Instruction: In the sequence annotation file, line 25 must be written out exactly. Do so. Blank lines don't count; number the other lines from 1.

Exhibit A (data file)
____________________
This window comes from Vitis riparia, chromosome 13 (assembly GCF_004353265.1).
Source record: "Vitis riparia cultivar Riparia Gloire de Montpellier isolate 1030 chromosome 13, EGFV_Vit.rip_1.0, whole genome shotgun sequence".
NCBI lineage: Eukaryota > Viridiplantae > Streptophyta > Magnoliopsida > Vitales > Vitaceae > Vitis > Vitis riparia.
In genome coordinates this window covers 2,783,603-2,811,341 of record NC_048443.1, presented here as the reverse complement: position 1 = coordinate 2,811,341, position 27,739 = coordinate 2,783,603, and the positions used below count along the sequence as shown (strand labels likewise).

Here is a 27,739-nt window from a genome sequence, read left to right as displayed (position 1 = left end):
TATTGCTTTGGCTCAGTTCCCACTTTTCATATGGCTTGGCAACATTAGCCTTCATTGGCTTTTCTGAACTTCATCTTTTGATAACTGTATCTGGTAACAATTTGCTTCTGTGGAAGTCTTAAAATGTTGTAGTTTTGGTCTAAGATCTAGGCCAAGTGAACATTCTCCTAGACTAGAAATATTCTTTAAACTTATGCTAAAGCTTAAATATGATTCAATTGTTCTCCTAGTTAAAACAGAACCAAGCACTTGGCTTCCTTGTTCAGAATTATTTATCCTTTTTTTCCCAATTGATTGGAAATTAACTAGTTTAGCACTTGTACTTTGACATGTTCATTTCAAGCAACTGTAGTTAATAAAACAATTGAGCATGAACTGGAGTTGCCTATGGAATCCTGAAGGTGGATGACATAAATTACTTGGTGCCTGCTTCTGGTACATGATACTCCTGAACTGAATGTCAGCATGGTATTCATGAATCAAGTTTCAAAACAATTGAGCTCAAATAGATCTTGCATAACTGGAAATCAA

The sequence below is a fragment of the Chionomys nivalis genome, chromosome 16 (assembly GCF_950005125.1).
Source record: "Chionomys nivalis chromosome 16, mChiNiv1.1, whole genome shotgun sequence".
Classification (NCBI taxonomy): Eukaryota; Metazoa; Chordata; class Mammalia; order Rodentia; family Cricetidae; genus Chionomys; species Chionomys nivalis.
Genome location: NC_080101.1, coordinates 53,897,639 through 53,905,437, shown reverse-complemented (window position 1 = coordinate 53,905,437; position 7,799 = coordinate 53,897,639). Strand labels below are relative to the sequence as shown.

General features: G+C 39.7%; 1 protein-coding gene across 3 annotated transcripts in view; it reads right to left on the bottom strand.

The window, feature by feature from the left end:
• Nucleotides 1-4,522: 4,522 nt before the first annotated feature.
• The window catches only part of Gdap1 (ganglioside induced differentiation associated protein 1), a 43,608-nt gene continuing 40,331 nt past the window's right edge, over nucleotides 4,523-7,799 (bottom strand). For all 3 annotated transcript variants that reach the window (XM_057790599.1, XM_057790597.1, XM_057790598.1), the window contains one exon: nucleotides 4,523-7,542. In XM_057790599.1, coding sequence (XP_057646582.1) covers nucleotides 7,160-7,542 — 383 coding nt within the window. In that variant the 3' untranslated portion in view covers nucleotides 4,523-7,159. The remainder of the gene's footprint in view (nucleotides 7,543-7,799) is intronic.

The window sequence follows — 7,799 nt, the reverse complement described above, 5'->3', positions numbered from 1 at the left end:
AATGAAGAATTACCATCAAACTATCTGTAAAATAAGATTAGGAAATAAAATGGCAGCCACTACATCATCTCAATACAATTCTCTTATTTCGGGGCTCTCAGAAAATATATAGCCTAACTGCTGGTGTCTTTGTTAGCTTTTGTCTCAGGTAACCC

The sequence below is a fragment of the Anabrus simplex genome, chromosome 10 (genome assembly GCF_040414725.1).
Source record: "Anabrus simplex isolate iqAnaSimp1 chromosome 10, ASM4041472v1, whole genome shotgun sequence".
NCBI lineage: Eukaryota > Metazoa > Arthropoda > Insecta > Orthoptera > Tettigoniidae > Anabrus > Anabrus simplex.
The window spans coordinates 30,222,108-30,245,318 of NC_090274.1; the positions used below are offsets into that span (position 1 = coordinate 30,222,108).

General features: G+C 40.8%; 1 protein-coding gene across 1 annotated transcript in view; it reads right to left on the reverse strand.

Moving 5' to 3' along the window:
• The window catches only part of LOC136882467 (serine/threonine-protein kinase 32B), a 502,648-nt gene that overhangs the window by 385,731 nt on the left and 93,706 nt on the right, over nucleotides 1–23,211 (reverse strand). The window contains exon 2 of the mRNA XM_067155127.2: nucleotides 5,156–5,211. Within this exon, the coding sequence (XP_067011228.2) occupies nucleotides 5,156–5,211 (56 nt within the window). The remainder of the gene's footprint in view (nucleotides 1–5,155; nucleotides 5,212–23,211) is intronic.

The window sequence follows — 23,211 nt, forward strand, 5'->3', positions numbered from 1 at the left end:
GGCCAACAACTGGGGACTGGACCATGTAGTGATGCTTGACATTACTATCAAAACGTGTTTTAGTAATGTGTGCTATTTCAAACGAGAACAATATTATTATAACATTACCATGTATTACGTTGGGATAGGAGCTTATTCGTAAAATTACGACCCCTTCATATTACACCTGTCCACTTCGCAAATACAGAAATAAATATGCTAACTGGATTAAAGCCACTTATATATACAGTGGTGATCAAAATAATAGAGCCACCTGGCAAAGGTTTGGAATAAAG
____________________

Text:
GGCCAACAACTGGGGACTGGACCATGTAGTGATGCTTGACATTACTATCAAAACGTGTTTTAGTAATGTGTGCTATTTCAAACGAGAACAATATTATTATAACATTACCATGTATTACGTTGGGATAGGAGCTTATTCGTAAAATTACGACCCCTTCATATTACACCTGTCCACTTCGCAAATACAGAAATAAATATGCTAACTGGATTAAAGCCACTTATATATACAGTGGTGATCAAAATAATAGAGCCACCTGGCAAAGGTTTGGAATAAAG